Things aren’t going too well here on the ground in the United States. Democrats in the Senate have pivoted away from one landmark bill that may not come together to focus on another landmark bill that has already failed to come together. Hundreds of motorists were snowed in on I-95 in Virginia for almost 24 hours, while days before, hundreds of homes were destroyed in a winter fire in Colorado that swept through the Boulder suburbs. And over 1 million Americans tested positive for COVID-19 on Monday alone.
But in space, things are looking up. On Tuesday, NASA announced that the James Webb Space Telescope, which was launched on Christmas Day, had successfully deployed its 70-foot sunshield, a necessary step in shooting the $10 billion object around 1 million miles away from Earth.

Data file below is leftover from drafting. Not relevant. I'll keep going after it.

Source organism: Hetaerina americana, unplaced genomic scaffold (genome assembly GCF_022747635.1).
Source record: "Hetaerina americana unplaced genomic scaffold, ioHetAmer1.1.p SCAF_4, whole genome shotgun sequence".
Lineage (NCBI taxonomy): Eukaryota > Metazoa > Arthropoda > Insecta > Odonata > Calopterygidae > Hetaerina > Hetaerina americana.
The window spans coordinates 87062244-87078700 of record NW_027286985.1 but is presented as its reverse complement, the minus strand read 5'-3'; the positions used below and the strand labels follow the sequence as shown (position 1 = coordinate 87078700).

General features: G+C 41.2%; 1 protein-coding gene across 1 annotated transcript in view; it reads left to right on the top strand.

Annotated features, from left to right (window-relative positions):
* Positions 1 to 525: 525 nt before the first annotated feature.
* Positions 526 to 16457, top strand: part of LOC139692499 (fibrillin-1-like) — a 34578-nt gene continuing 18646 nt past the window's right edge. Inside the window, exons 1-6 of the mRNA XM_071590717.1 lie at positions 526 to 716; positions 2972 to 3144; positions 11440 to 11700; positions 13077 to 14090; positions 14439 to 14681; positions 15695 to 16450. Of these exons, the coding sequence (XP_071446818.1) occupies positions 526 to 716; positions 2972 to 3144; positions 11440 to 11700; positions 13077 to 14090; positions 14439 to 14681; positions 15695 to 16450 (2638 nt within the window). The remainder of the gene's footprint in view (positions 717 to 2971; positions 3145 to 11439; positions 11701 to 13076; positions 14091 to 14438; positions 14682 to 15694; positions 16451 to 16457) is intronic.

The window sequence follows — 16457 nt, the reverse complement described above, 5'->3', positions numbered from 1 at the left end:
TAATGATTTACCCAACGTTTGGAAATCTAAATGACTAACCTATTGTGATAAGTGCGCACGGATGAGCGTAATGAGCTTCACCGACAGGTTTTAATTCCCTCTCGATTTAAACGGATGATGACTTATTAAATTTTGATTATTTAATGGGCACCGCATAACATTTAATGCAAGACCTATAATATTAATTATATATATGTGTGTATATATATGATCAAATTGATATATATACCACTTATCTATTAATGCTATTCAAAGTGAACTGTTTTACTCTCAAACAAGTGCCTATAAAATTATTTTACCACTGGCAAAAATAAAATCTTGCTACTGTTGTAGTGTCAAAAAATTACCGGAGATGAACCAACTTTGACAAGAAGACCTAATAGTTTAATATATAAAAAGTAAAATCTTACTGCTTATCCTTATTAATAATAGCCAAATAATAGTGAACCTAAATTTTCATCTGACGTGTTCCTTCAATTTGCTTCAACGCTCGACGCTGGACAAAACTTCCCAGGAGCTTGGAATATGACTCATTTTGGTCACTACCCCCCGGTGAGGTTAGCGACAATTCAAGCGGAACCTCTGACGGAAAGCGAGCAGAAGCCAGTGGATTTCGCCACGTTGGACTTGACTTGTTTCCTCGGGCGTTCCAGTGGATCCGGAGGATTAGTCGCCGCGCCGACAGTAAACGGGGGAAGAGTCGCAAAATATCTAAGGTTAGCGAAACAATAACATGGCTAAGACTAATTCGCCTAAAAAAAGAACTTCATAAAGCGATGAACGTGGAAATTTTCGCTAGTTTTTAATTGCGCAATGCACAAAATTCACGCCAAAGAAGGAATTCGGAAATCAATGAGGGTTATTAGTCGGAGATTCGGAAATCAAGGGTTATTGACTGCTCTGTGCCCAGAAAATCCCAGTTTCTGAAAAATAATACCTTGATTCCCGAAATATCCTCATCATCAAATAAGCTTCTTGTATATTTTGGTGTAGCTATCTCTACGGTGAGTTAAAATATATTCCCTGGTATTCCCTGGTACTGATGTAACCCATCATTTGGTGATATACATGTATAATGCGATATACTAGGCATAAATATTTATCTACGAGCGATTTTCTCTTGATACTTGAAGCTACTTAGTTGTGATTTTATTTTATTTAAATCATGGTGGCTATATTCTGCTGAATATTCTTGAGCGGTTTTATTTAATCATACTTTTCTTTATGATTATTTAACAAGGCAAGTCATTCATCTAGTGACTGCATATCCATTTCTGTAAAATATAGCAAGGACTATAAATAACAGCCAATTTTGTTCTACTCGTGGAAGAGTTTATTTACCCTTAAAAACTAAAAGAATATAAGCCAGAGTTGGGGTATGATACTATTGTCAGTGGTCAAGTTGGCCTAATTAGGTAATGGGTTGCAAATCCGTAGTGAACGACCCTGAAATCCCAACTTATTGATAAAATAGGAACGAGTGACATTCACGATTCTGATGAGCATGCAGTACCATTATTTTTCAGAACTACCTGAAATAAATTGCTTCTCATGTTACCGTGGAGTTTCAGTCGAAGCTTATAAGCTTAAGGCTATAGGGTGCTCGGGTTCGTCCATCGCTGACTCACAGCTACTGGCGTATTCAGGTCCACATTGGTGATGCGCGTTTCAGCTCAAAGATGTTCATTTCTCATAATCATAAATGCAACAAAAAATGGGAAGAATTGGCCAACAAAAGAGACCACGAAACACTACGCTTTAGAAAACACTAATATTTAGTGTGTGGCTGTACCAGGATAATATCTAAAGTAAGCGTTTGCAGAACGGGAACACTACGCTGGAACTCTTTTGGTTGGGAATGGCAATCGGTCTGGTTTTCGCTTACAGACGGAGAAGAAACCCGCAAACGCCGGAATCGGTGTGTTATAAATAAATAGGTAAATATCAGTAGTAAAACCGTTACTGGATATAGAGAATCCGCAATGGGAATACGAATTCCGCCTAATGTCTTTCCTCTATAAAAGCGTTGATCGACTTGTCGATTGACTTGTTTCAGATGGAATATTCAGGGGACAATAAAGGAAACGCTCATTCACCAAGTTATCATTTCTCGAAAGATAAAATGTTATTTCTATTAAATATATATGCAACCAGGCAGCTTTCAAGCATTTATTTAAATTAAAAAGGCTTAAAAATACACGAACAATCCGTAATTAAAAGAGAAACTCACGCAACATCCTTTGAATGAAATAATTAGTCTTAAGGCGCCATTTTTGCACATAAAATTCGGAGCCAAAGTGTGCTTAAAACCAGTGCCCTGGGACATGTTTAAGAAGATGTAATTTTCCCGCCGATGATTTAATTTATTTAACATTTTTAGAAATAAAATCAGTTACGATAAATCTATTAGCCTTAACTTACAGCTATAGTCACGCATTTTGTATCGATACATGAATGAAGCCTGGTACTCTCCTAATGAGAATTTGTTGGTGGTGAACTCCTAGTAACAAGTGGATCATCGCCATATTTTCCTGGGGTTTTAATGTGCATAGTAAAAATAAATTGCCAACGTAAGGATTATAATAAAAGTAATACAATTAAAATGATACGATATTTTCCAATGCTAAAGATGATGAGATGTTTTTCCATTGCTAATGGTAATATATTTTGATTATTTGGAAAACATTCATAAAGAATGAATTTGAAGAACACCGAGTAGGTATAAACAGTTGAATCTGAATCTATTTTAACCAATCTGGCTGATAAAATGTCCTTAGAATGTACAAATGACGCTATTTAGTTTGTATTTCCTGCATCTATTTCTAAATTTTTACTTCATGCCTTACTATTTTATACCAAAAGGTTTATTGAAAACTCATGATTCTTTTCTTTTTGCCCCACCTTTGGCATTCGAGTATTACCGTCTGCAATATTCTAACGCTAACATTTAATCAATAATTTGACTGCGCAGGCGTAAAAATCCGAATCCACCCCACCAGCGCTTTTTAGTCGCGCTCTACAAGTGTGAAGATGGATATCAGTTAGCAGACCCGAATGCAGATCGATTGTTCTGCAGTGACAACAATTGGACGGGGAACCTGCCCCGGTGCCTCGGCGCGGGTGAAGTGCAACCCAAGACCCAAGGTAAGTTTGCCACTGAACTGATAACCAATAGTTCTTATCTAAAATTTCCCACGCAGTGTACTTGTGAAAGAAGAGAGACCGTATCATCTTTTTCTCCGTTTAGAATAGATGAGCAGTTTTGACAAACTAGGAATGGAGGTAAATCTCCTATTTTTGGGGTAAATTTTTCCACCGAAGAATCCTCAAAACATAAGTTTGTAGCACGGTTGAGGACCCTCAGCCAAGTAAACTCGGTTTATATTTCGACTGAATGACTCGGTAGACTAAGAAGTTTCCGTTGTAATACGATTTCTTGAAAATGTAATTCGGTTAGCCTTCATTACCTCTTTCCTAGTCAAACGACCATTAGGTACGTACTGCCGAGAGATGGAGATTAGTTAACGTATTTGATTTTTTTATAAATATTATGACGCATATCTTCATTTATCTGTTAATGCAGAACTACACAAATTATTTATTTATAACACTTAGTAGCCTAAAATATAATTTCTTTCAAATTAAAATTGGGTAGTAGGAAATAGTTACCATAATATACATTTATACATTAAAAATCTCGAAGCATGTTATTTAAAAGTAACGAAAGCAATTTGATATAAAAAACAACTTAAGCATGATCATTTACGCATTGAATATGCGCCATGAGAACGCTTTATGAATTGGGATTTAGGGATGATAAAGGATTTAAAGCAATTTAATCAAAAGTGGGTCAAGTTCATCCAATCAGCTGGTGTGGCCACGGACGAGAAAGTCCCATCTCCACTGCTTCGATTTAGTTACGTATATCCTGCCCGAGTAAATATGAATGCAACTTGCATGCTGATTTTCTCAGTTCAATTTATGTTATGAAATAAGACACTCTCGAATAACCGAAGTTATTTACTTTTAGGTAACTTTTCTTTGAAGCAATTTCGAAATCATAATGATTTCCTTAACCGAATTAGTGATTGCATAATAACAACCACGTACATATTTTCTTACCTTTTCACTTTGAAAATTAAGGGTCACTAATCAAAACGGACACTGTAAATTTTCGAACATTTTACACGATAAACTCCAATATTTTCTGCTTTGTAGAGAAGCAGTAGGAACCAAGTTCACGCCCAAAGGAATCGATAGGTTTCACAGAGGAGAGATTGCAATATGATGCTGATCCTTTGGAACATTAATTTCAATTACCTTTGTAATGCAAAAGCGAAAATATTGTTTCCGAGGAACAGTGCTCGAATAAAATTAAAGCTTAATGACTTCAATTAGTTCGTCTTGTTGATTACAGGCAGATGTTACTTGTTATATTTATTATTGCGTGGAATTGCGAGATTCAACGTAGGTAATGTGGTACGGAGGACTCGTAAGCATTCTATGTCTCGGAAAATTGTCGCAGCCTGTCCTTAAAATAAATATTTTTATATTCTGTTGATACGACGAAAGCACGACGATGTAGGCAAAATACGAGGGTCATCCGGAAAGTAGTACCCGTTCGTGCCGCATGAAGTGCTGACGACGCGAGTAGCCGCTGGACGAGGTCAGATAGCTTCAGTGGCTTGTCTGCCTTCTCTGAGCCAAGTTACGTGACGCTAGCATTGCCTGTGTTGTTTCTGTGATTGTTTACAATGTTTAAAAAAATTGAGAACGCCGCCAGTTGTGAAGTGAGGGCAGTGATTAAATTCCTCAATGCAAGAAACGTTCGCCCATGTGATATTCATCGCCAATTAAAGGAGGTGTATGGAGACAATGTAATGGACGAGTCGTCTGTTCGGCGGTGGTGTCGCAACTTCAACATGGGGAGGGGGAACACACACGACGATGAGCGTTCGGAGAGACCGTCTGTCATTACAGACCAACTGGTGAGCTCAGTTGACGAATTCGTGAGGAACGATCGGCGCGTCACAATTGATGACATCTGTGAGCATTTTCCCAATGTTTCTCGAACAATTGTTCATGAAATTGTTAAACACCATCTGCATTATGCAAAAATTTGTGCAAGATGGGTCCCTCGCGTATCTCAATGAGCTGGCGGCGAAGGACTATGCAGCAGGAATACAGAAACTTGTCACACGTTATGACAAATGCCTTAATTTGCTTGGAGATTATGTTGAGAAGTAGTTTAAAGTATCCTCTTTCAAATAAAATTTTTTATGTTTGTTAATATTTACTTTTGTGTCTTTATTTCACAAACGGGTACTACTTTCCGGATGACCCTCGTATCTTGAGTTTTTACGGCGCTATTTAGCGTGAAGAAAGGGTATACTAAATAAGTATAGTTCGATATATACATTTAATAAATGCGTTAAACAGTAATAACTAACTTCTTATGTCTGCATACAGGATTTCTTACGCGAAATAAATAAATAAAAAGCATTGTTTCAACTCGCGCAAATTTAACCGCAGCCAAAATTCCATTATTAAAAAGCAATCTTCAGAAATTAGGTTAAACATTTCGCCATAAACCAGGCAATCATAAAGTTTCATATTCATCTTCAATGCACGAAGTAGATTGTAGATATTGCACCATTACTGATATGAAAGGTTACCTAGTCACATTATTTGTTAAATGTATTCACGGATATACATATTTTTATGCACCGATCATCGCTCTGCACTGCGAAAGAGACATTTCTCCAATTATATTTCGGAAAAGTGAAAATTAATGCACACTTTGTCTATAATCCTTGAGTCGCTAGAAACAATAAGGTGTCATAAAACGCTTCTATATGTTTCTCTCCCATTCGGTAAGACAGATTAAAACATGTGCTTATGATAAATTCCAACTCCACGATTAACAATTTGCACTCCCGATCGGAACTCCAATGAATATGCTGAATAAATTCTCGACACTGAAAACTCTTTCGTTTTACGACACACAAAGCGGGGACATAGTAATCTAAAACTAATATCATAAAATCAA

The shield — which is the size of a tennis court and is made up of five mylarlike sheets as thin as a strand of hair — is necessary to protect the telescope’s mirror from the intense rays of the sun as it rockets deep into space, where it will observe extremely distant events in the universe, like the formation of some of the first galaxies. Hillary Stock, a sunshield deployment engineer working on the project, described the feat as “a wonderful moment — there was a lot of joy, a lot of relief.” The sensitive material had ripped in some practice runs.
Launched to replace the Hubble Space Telescope, the Webb is named for the NASA administrator who led the agency at the beginning of the Apollo program and was a collaboration with the European and Canadian space agencies. It is about seven times more sensitive and three times as big as Hubble, which changed the field of astronomy when it was launched over 30 years ago. With this increased power launched much farther than Hubble, (which orbits only a few hundred miles from Earth), astronomers hope to see the traces of some of the earliest stars and galaxies, which could provide clues to the formation of supermassive black holes, as well as smaller, closer exoplanets that may contain the building blocks of life. Once Webb is in orbit around the sun, it could be transmitting images as early as this summer.